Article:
What’s interesting for me, though, was the two main tutees kicking up a fuss were from opposite ends of the spectrum. One has failed both assignments (she’s a second-year), the other got firsts for both assignments (he’s a first-year). Apart from making me reconsider whether or not the latter should really have been given the top grades (plagiarism, perhaps…?), it was surprising, but also highlighted the reason that the former failed (total lack of imagination or intellectual curiosity).

I explained that nobody in the class had said anything that was wrong in any tutorial they’ve had. Yet, for some reason, they just refused to try this one.

Don’t really know why I thought I should write this, but it’s been irritating me all day. It’s never good when a tutor/teacher gives the appearance of not knowing what they’re talking about. The fact that I did know, and was right makes it doubly annoying!

Anyway, you live and learn. Next year, I’m not going to be anywhere near as lenient.

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* Essentially, and boiled down to its simplest definition: “one nation’s security is another’s insecurity” (can be shown using China-Japan relations, US-China relations, Cold War arms race, etc.)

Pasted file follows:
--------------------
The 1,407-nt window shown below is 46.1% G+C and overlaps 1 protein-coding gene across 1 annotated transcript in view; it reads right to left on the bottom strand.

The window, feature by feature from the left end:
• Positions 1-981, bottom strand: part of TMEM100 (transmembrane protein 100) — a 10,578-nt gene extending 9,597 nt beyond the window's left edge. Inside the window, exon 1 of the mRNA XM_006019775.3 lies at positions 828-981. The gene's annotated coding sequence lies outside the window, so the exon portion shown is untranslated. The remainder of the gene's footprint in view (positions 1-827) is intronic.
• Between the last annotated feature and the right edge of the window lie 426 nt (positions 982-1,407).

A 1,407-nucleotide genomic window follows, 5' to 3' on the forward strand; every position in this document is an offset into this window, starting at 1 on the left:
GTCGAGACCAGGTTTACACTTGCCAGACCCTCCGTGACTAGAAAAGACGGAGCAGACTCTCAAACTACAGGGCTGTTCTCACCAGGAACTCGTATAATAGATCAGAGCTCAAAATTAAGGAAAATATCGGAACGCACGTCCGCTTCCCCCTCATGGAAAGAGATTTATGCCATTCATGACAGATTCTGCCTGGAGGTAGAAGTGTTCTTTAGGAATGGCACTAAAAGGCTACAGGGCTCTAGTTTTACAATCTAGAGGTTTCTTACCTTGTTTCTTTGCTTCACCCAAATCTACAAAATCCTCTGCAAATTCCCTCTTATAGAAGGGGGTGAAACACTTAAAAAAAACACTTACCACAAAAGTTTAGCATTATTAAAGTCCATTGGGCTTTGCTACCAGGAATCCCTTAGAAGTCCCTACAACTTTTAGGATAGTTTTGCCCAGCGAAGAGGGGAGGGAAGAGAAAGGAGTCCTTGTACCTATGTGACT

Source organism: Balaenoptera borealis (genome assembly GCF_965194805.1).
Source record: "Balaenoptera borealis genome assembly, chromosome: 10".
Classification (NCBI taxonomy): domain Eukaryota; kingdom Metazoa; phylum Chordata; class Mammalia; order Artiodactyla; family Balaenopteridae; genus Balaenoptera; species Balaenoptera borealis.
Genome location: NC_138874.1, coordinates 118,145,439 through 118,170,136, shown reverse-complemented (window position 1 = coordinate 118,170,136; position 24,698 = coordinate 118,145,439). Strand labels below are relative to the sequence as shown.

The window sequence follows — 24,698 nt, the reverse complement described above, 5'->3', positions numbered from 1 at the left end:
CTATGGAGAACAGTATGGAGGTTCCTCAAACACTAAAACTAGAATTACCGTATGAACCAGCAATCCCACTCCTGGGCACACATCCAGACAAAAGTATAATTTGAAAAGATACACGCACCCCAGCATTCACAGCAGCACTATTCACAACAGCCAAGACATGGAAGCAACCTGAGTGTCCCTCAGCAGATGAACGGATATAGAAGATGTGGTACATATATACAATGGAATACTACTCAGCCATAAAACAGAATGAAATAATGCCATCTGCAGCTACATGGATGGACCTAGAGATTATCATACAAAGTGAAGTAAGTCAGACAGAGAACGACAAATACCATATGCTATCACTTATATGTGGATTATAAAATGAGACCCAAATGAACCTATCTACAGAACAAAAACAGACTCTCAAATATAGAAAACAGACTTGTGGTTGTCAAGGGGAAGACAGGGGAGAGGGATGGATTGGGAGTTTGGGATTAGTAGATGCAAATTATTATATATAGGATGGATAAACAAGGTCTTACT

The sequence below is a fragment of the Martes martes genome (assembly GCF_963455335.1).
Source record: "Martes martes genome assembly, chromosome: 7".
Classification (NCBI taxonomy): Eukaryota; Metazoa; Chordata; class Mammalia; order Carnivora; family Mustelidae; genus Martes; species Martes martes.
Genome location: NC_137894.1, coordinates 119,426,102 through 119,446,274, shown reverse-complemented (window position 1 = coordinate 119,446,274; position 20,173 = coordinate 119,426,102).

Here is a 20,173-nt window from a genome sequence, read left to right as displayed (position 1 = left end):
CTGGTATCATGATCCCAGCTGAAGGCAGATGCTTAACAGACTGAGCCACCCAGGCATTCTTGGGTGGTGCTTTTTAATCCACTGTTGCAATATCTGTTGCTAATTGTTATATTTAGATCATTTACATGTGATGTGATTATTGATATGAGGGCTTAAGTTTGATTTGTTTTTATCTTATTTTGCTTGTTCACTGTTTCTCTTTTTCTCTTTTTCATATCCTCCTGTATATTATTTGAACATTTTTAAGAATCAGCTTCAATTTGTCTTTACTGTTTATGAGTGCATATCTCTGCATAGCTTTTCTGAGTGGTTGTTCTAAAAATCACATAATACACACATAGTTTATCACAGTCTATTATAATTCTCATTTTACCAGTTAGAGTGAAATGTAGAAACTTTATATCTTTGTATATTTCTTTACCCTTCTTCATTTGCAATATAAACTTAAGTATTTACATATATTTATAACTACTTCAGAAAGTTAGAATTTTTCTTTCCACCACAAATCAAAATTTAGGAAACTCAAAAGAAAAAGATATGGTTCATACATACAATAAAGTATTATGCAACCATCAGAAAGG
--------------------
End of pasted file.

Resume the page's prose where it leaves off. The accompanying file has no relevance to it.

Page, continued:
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Update (17:28): Just received an email from one of the tutees who attended the class – turns out, I’m not the only one who annoyed by others in attendance. Interesting.

Under whose authority…?

A very quick post (stream of consciousness): Just read an article from Reuters, “China warns France against award for Dalai Lama”, and there are a couple of things that stand out as ridiculous.

First off, if you consider that China is a nation that waves the banner of sovereignty at any given opportunity, this statement is hypocritical in the extreme:

“If the city of Paris makes him a so-called honorary citizen, it will certainly once again be opposed by the Chinese people. We demand the Paris city government stop all actions which interfere in China's internal affairs and not make the same mistakes again and again on the Tibet issue.” [emphasis mine]

Under what authority is the Chinese government able to demand anything like this from a sovereign nation? Perhaps I’m missing something, but France is perfectly within its right to offer honorary citizenship to Paris to whoever the hell it wants, Beijing’s knickers getting in a twist or not.

The fact that France acquiesced is incredible, as it merely strengthens China’s hand at throwing its weight about (something, I might add, they complain about the US…). Maybe there is something to the “cheese-eating surrender monkeys” thesis…

Friday, May 01, 2009

A great photo

Got sent this link today. It’s title is “What Grown Men Do With Their G.I.Joes” – it’s not dirty, just really funny:

http://www.e-brighthorizons.com/what-grown-men-do-with-their-gi-joe-action-figures/